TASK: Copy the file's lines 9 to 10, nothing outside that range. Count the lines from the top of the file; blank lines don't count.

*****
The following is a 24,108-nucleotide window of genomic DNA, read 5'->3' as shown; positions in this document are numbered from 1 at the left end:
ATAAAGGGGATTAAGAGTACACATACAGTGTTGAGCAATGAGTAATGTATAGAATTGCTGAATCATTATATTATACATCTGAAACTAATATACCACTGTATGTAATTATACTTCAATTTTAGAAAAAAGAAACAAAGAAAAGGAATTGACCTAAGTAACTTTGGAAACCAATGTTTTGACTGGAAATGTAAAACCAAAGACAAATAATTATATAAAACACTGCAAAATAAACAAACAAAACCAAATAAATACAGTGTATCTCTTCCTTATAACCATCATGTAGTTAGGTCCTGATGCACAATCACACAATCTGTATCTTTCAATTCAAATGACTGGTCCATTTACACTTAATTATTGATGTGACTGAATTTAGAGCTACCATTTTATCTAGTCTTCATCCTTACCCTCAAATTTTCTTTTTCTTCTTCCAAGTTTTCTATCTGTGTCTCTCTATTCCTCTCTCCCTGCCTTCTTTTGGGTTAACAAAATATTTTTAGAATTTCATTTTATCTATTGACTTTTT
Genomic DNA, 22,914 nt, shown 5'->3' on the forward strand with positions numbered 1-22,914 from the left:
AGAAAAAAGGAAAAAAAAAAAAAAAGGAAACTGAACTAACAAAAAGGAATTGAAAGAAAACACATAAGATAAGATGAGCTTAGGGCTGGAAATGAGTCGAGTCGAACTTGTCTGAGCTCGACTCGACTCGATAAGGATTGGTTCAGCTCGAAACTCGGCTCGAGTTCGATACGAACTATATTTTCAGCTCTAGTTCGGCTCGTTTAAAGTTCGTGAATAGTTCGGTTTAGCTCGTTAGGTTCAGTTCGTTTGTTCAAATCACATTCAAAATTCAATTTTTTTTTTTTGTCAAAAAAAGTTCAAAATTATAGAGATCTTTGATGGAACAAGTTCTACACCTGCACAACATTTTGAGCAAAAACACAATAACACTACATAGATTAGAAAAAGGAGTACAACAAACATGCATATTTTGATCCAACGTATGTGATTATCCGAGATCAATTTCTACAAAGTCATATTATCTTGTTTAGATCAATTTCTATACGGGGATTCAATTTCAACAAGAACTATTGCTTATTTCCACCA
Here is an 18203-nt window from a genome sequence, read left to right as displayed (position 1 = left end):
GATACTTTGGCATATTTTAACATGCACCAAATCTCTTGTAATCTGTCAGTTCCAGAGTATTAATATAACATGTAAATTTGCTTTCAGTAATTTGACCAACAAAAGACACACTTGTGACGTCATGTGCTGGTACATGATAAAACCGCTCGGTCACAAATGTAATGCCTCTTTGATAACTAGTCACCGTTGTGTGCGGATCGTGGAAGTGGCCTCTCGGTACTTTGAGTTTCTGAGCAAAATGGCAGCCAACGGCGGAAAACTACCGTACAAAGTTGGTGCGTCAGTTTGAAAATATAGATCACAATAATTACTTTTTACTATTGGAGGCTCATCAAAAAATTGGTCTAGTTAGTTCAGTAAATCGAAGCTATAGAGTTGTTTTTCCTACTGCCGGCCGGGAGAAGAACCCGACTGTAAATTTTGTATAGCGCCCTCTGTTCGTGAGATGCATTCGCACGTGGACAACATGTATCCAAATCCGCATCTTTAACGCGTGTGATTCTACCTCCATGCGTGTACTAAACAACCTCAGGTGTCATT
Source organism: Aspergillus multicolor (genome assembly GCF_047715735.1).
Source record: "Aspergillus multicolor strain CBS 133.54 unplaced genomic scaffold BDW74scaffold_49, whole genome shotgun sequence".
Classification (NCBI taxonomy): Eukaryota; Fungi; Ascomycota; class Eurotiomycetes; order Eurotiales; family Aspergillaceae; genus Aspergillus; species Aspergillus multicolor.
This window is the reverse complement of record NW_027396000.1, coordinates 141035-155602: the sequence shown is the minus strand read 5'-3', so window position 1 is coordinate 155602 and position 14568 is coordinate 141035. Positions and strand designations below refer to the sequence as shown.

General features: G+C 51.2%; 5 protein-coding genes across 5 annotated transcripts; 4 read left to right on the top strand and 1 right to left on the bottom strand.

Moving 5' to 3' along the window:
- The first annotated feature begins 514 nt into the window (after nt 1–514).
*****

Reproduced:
Classification (NCBI taxonomy): Eukaryota; Fungi; Ascomycota; class Eurotiomycetes; order Eurotiales; family Aspergillaceae; genus Aspergillus; species Aspergillus multicolor.
This window is the reverse complement of record NW_027396000.1, coordinates 141035-155602: the sequence shown is the minus strand read 5'-3', so window position 1 is coordinate 155602 and position 14568 is coordinate 141035. Positions and strand designations below refer to the sequence as shown.